The current North West Provincial Legislature was established by the 1993 Interim Constitution of South Africa upon the creation of the new nine provinces. The 1993 Constitution came into effect (and the provinces came into existence) on 27 April 1994; the election on the same day elected the first PROVINCIAL Legislatures. For the most part, the PROVINCIAL Legislatures have been controlled by the African National Congress. The exceptions are the KwaZulu-Natal Legislature, which was controlled by the Inkatha Freedom Party from 1994 to 2004; and the Western Cape Provincial Parliament, which was controlled by the (New) National Party from 1994 to 2004 (sometimes in coalition with the Democratic Party) and since 2009 has been controlled by the Democratic Alliance.


The Members of the North West Provincial Legislature (MPLs) are elected by party-list proportional representation with a closed list, using the largest remainder method with the Droop quota to allocate any surplus. Elections are run by the Independent Electoral Commission, and are held every five years, simultaneously with the elections to the National Assembly. Elections have been held in 1994, 1999, 2004 and 2009.


The legislature has the power to pass legislation in various fields enumerated in the national constitution; in some fields the legislative power is shared with the National Parliament, while in others it is reserved to the province. The fields include such matters as health, education (except universities), agriculture, housing, environmental protection, and development planning. In fields outside the power of the North West Provincial Legislature, it may recommend legislation to the National Assembly.

The North West Provincial Legislature may also enact a constitution for that province, if two-thirds of the members vote in favour. The powers of the North West Provincial Legislature are bound only by the national constitution and the provincial constitution (if one exists). There is no provincial Constitution in the North West so it is bound by the national Constitution.


The second arm of government, te executive, in the province is headed by the Premier is usually appointed by the President. He/She is supported by ten MECs, each of whom is responsible for a particular provincial department, and is answerable to the Legislature for the functions of that department and they are collectively called EXCO which comprises 10 MECs (Members of the Executive Council) who are each responsible for a provincial department. Certain bills and competencies may only be passed by Parliament and the ministries e.g. money bills and justice.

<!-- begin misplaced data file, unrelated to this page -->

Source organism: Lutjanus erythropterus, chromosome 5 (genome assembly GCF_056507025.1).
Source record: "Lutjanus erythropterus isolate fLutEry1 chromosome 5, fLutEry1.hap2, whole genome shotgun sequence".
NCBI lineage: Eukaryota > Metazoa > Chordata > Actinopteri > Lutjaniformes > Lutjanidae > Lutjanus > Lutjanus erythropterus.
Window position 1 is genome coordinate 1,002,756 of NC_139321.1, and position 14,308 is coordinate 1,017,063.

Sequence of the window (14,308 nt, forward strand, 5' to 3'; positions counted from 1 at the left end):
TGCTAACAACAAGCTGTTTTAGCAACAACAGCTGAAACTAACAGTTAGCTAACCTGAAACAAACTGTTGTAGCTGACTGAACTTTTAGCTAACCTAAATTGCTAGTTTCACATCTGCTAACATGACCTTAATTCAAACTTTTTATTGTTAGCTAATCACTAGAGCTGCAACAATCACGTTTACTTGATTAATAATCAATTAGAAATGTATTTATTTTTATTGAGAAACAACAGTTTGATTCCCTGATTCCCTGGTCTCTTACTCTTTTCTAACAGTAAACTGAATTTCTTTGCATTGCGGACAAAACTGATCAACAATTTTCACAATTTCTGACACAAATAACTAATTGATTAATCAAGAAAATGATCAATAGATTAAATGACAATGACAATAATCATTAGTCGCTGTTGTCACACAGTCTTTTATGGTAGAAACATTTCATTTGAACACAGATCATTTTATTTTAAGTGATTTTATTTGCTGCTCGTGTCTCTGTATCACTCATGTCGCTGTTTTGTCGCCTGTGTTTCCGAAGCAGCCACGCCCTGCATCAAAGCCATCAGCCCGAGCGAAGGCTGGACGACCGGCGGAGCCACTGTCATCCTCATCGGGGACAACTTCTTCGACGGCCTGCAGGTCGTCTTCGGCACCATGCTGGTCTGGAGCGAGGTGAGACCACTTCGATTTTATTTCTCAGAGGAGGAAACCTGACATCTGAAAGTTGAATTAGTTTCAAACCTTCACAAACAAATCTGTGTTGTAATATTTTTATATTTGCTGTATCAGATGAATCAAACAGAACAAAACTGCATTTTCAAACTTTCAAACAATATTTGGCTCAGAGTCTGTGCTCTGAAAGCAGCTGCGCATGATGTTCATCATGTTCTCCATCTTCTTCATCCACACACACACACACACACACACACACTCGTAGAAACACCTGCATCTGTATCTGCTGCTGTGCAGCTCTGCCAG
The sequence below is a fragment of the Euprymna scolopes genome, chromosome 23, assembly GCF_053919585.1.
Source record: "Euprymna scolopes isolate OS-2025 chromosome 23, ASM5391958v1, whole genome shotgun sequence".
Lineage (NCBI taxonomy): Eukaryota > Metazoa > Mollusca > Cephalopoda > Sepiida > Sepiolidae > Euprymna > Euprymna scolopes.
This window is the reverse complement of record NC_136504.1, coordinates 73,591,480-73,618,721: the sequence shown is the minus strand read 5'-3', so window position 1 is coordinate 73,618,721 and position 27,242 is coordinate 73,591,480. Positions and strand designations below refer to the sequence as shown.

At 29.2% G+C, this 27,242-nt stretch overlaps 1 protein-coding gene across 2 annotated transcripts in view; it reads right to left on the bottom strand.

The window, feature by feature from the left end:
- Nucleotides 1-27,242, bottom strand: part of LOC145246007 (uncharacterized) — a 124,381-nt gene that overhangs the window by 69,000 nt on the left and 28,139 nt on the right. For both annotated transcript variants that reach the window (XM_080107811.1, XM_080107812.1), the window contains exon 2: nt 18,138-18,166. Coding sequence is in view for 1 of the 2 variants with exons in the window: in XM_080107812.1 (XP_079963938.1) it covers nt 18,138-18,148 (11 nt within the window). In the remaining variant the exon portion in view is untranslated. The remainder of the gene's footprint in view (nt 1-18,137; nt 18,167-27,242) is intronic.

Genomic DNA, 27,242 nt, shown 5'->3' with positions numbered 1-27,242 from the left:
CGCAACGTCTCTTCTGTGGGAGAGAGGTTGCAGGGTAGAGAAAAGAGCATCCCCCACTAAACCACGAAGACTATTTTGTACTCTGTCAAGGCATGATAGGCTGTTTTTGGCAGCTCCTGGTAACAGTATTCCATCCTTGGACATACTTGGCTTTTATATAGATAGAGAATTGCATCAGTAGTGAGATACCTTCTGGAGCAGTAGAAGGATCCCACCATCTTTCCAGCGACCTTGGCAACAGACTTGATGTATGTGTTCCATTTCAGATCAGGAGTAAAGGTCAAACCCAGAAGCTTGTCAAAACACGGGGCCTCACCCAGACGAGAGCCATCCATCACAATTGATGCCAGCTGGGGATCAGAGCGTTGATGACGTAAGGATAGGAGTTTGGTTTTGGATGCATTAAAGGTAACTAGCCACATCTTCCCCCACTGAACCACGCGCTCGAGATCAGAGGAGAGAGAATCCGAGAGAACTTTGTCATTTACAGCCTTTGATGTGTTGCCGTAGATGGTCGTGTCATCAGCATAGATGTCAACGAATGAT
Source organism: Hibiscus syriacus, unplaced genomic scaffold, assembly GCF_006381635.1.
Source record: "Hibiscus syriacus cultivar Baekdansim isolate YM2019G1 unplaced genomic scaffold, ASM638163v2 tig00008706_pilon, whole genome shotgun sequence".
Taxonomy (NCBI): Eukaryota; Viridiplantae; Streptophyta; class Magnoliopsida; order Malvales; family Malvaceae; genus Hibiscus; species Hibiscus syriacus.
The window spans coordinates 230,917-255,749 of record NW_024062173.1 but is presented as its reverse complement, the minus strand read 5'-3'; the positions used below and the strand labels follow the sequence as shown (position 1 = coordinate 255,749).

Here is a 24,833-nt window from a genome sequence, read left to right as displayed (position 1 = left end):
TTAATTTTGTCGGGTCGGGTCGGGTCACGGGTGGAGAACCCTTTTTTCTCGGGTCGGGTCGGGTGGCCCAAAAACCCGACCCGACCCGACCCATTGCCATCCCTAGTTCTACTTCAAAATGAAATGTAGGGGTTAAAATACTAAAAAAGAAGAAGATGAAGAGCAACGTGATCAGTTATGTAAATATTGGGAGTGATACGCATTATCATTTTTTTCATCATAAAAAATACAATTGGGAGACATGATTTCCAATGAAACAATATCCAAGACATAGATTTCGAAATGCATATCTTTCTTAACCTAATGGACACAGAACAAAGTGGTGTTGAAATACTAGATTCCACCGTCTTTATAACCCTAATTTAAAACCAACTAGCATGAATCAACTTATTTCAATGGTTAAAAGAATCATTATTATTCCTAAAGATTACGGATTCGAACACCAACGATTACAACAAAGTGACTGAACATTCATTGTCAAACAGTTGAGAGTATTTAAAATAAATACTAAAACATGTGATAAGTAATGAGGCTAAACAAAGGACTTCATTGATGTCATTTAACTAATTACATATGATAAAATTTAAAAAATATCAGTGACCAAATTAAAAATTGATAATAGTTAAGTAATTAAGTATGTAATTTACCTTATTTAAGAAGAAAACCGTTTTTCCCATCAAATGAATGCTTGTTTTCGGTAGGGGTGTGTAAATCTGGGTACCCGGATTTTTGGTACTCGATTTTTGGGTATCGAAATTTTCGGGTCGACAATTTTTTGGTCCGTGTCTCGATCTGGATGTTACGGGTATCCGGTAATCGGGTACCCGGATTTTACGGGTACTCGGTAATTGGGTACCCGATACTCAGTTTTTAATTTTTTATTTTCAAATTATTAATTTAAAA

The function of the Executive is to put the laws made by the Legislature into effect, and to ensure that they are implemented. The Executive must make sure that all of the necessary support systems and structures are in place so that the law can be implemented (for example, to ensure that there are enough schools built, and supplies provided to the schools, so that education can be provided to learners). The Executive is really responsible for running the country or province on a practical level. This is done through the government departments, which is also called the Public Administration or the Public Service.

The legislature can force the Premier to resign by passing a motion of no confidence, or remove them for misconduct or inability. Although the Executive Council (cabinet) is chosen by the Premier, the legislature may pass a motion of no confidence to force the Premier to reconstitute the Council.

A North West Provincial Legislature also appoints that province’s delegates to the National Council of Provinces, allocating delegates to parties in proportion to the number of seats each party holds in the legislature.


The provincial judiciary operates in much the same way as the national judiciary. The judiciary is the branch of government that deals with the administration of justice. The judiciary is responsible for ensuring that the law is upheld, interpreting the law, applying the law to specific cases, and that those citizens who have broken the laws are punished. The courts, the judges and the magistrates comprise the judiciary.

The judicial system is made up of five categories of courts:

• The Constitutional Court, which is the highest court of appeal in constitutional cases. It may also, on rare occasions, act as the court of first instance (where the case is first heard in court) in constitutional cases. It does not have jurisdiction to hear cases which do not involve a constitutional issue.

• The Supreme Court of Appeal is the highest court of appeal in non-constitutional cases. It can also hear appeals in constitutional cases, but the Court’s decision in constitutional matters potentially may be further appealed to the Constitutional Court.

• The High Courts are courts of first instance in certain matters, and they may also act as courts of appeal for magistrates’ courts decisions. An appeal of a decision of a single judge of the High Court potentially also might be appealed to a full bench of the High Court, comprised of three judges.

• Magistrates’ Courts

• Any other court established or recognised in terms of an Act of Parliament. This includes courts similar in status to High Courts or Magistrates’ Courts. Examples include the Labour Court and the Land Claims Court.